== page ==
There was a robust response to my last blog Re-inventing and Re-defining after Age 50 and, as promised, here is Part 2 with more questions and responses that were submitted on the topic.
But before I do that – I have a retraction. The local chapter of International Association of Business Communicators (IABC) had asked me to speak to their “Masters Group.” I incorrectly defined the purpose of the “Masters Group” saying it was for people over age 50. I want to clarify the role and purpose of the group, based on one of the member’s feedback. And frankly, I love this definition because it is so inclusive and relevant to a broader group of people, regardless of industry or profession!
“The IABC Masters Group is for more-experienced communicators. We explicitly do not include age as a qualifier. It’s a self-IDed membership, and we loosely define the requirements as having 10 years or more of experience, a role in advising executives and/or having served on the IABC board. Many folks fit that description as early as their 30s.”
So I stand corrected and more enlightened! Thank you! Now, on to the questions.
1) I just changed jobs about six weeks ago, my question is: how to keep yourself energized during the last third (10 years for me) of your career.
Holy Guacamole! If you’ve only been in your job for 6 weeks and you’re worried about staying energized for 10 more years… I say: find another job! NOW!
This is not a good fit for you. Most times, a new job will, in and of itself, be energizing, challenging and exciting. After 6 weeks, if you’re “worried” about staying engaged, it’s not going to get any better. My recommendation is to find a company and/or job that is a better fit, where you enjoy the culture, feel like you’re contributing and using your skills. Ten years is a long time to feel disengaged! Yikes, start looking now or you can anticipate the next 10 years to be filled with dissatisfaction, frustration and ultimately low energy and poor health.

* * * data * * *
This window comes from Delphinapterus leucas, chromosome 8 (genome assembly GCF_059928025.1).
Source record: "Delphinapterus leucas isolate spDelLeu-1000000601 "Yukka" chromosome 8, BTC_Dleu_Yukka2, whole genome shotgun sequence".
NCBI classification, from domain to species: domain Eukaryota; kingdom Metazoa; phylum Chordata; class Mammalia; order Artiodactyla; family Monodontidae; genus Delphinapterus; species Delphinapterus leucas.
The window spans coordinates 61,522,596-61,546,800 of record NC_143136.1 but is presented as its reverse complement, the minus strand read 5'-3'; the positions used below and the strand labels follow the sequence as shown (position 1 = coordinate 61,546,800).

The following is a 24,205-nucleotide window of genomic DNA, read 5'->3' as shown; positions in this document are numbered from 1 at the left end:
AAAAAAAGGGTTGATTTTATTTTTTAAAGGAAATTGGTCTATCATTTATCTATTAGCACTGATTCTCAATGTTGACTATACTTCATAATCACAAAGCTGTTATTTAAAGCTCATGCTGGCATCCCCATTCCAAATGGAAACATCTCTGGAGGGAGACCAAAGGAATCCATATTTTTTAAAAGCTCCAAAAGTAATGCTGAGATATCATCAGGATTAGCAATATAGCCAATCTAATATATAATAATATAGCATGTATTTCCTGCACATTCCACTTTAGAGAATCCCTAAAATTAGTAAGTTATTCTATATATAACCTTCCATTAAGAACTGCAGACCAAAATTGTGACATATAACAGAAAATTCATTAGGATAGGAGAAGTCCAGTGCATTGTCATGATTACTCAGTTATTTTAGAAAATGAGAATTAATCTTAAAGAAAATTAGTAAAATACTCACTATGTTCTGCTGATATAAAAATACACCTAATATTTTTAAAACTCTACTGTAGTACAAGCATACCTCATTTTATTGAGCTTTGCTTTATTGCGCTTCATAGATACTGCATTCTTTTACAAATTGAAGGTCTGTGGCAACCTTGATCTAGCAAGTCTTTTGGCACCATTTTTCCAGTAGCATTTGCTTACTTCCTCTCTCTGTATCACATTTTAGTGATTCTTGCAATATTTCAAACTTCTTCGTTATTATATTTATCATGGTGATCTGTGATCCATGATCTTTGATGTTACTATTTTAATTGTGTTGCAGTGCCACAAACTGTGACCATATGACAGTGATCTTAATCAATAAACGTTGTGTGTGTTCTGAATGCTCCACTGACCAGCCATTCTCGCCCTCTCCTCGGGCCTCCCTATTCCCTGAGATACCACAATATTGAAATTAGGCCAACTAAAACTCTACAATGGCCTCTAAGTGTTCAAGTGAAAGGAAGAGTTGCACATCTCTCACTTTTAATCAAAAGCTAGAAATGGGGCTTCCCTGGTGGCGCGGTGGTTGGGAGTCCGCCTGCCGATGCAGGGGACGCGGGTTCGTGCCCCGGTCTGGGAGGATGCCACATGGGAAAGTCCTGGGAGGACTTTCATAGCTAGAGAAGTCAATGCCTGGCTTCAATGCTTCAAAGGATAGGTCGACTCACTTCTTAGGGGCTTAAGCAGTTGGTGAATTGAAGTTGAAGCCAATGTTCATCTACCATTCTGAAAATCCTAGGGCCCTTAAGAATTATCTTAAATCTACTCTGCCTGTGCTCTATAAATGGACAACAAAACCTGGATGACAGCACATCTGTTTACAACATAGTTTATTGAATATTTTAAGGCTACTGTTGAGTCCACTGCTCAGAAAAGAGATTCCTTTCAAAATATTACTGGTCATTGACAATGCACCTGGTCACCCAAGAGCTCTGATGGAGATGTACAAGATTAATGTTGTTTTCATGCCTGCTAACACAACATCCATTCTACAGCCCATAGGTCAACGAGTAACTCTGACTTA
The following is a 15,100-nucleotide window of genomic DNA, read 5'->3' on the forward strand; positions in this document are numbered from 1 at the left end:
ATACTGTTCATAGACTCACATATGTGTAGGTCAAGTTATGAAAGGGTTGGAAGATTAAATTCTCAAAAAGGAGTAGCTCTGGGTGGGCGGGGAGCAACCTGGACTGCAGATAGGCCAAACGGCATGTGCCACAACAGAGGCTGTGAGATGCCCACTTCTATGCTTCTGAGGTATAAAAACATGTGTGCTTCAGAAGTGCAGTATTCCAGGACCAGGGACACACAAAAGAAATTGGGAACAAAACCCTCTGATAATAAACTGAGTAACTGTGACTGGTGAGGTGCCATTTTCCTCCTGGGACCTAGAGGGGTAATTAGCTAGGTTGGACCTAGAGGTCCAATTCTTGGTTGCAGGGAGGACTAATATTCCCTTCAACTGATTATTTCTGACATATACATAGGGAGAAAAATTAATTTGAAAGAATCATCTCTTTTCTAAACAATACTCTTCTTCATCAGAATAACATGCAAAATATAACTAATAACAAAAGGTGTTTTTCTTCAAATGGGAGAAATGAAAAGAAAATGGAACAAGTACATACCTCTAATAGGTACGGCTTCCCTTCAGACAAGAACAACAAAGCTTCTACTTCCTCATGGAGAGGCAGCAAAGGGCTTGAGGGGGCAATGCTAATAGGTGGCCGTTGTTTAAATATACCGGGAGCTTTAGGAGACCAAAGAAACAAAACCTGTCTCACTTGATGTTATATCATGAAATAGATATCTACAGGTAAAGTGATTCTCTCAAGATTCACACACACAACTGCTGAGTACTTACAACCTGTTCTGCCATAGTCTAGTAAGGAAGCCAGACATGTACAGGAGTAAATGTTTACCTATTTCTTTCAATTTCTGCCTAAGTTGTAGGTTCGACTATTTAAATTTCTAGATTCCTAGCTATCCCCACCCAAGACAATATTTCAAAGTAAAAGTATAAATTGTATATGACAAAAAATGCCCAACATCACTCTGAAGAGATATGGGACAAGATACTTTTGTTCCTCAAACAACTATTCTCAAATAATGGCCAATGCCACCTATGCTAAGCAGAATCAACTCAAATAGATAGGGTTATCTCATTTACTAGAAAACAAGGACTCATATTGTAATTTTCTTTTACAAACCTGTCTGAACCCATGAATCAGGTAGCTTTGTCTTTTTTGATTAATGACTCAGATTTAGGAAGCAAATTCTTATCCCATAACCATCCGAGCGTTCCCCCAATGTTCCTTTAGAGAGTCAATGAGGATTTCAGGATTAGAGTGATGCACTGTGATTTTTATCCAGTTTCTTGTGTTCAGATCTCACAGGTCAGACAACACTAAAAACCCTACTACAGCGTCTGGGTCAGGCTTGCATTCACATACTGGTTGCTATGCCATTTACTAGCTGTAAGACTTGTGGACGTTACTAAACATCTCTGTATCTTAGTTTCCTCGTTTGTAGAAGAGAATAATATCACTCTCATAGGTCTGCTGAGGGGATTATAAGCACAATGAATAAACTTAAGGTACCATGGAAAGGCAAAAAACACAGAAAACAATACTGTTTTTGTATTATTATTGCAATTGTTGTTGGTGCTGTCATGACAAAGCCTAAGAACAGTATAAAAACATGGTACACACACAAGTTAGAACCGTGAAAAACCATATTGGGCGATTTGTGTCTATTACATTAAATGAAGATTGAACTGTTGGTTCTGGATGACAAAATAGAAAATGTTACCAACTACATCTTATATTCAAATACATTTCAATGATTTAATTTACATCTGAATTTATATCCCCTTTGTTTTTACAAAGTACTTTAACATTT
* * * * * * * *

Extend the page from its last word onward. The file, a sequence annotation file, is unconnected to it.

2) After a “reinvention” – moving out of the communications/PR field into something else – is it possible/feasible to “reverse engineer” oneself back to the former?
Sure! Not only have I done it myself, but some of my clients have, as well.
Here’s the deal – when you step aside from your “wheelhouse” or your profession of choice, and move to something else, you gain a new perspective about your old profession. For example, many years ago, I left a career in human resources to be an “executive project manager” for the CEO and COO of a company for almost 3 -4 years before moving back to the role of VP of Human Resources. I gained a totally different perspective about operational issues and could serve the organization better as a result.
A client of mine left a very specialized field as a high level director to become a CEO at a smaller “collateral” industry. While he hasn’t yet returned to his chosen field yet, in his new role he has refined his management and leadership and communication skills, to be ready for the CEO role of his chosen field. He is also staying in touch with former colleagues and writing blogs about issues that are pertinent and offering a new perspective.
Just remember: “If you think you can, you’re right. If you think you can’t – you’re right!”
We can be our own biggest barriers. Take a look at your career and see if you are your own limitation.
Marty Stanley, CSP, has reinvented herself many times from a beach photographer to radio show host, corporate executive and is now a national speaker, author and consultant on personal and organizational change. Marty is getting ready to embark on the next reinvention. Stay tuned! More information to come on August 3, 2016
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